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Many PCs we have on the development team are out-dated and are very slow to run Visual Studio 2008. They should very much be replaced with newer machines. But there's a general reluctance on management/company to buy new machines.

How do we come up with numbers and benchmarks to show that these slow PCs are causing a loss in productivity?

Obviously we can't call them to sit down with us as we build solutions and/or open various files.

Is there an objective way to come up with some kind of reliable numbers that non-technical people can understand?

It'd be nice to have a way to measure this across an entire organization on many different PCs running Visual Studio. I'm looking for an answer that does better than using a physical stopwatch. :)

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6 Answers 6

up vote 17 down vote accepted

Modify your solutions so that the pre-build and post-build events write the current time to a centralised database. Include the machine name and the name of the project.

You can then display this information as graph showing time for build vs machine.

This should show a correlation between the build time and the age of the machine, hopefully showing the the older machines are slower. You could even convert the time into a $ (or £ or € ) value to show how much these older machines are costing. Summing this over time will give a value for the payback on any investment in new machines.

By modifying the solutions you can get this logging deployed onto all development machines by simply getting everyone to do a "get latest" from source control.

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+1 I really like this answer. Some machines are newer, many are a lot older, but with this I can capture them all and compare old vs new. –  spong Jun 18 '10 at 16:34
Unless your build is huge, the cost of a slow machine is more in lost focus during ordinary tasks. Any blocking machine task taking over 300ms is noticeable (and annoying), and over 10s is disruptive. This death-by-thousand-cuts has far worse effects on productivity than a few extra minutes per week in build time. –  dbkk Dec 16 '10 at 12:03

This does not really answer your question, but might help to achieve the required results. Tell your bosses that The Programmer's Bill of Rights is something to be taken seriously.

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+1 Very nice, it's been a long time since I read Jeff Atwood's post on that. Sadly though, non-technical people wouldn't understand that. –  spong Jun 18 '10 at 16:51

I would attempt to explain to them that programmers cost much more than machines. If you spend 30 minutes a day waiting, do the math and figure out what percentage of your salary is wasted due to laggy machines. Present these numbers to them, and compare it to the price of a new computer, and explain how they could save money in the long run by upgrading.

If they choose to continue to spend big bucks affording your wisdom only to have you sit there and watch a spinning cursor, just laugh because the joke is on them.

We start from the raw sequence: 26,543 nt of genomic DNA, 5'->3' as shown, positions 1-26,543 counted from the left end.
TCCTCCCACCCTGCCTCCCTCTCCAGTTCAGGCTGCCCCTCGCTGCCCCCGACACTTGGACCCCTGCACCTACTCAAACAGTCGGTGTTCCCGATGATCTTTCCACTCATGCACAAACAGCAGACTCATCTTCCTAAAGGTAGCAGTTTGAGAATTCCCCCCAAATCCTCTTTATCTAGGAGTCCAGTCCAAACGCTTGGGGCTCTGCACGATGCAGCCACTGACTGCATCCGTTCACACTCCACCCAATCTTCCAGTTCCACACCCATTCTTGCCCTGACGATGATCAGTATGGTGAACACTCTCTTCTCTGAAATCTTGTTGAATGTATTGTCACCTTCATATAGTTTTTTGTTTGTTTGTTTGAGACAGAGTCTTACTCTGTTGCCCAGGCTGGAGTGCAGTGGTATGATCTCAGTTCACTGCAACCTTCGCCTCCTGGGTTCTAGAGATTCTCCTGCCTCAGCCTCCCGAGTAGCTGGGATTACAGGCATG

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No, the joke is on you if you have to work late to make up for it. If you're salaried, they'll pay you the same either way. –  Mark Ransom Jun 18 '10 at 16:36
@Mark Good point. I leave at the same time every day, so it was easy for me to overlook that caveat! –  Josh Stodola Jun 18 '10 at 21:07

Many PHB's understand productivity in terms of lines of code (which IMO is very Wrong).

Can you record the amount of code produced per day on the slow machines vs not so slow machines?

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Does anybody still use lines of code as a measure of productivity?! If this is still going on in your organization, you likely have far bigger problems than slow machines. –  AndreiM Jun 18 '10 at 15:48
I'm sure there's plenty of management types that do, especially where coding is done in an IT department of a non-IT company . –  Pete Jun 18 '10 at 15:51
if not LOC, #of bugs fixed. Many places use some metric, regardless of worth –  Mr. Boy Jun 18 '10 at 17:40

Slow machines are the bane of development, IMHO, especially since any delay gets developers out of concentration and can lead to a much costlier switch to things like web browsers. There can be other weird effects like a how a slight increase in the latency for the Javadoc popup or C# equivalent) to appear when you hover a method and the chances someone would consult the documentation.

If legal in your company (at least for self use), record about half an hour of work with a screen capture tool like Camtasia. Then use a fast editor to spot the times the machine was hung (easy if you have a cursor change, progress bar, etc.) and count the time and number of instances. I've done that for hours of tapes - it doesn't take that long. Use these numbers to argue the case, though you need to also argue that it leads to the indirect costs like a context switch.

Also, in my experience, hard drives are often the major cause of slowdown, not CPU or RAM, and unfortunately most organizations skimp on fast hard drives or SSDs and have very strict rules about replacing them.

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Don't forget to factor in the cost of time spent figuring out how much slow PCs cost you (this post in other words)!

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